A great example is one of my best investments to date. At the pre-seed stage, every other investor passed. Because it looked like a services business to them. But the strong signals were there if you knew where to look. Excellent cash flows, early net-profitability, a clear path to a scalable software model, and a small cadre of ultra top-tier talent coming aboard. Today, that company is a breakout success. But it was hidden in plain sight to those who didn't dig past the surface.

So while strong signals are tougher to access than poor signals, that's exactly why they're so valuable. They cut through the noise and misdirection. To reveal the real potential of an early-stage company. It takes work to uncover them, but it's the key to identifying the "hidden in spite of obvious" gems.

Empathy matters early !

Specialized vertical investors and dedicated founders can spot strong signals earlier. Through hard-earned sector empathy. Routinely seeing the same things breeds an ability to ask key questions sooner. And know your unknowns. That's a huge edge. Since generic investors often don't even know what questions to ask in a space like AEC early on. Founders, even if you're new to AEC, invest the time upfront to build that nuanced empathy. It makes all the difference. Portfolio company Monumental spent a full year deeply learning construction before committing.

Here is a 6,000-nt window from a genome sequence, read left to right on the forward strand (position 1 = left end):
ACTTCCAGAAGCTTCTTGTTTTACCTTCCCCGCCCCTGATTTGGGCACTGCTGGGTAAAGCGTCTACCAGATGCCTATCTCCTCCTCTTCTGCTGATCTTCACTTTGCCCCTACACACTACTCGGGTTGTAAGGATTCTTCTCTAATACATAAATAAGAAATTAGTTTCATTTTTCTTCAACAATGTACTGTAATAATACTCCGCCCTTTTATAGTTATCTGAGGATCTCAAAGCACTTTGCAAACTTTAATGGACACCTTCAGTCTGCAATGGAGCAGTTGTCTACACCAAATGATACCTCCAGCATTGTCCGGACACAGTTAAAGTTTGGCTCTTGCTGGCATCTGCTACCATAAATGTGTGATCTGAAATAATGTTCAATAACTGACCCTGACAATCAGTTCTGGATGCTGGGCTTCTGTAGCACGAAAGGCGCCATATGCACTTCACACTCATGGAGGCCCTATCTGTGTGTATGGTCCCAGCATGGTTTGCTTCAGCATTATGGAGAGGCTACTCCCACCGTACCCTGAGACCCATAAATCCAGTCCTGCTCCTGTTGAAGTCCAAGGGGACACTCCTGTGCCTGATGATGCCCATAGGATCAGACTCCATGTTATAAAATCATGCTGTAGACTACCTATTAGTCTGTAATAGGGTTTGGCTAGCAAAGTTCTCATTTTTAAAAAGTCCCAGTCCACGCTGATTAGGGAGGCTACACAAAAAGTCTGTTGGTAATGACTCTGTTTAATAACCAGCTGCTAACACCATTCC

Founders in AEC: Follow my framework

So my advice: pursue "hidden in spite of obvious" AEC opportunities. Take the time to unearth the strong signals. Cultivate deep sector empathy. It's the surest path I've found to building a pioneering AEC technology company. Reach out if you're a founder heeding this approach. I'd love to hear your story and perhaps partner in shaping the future of AEC.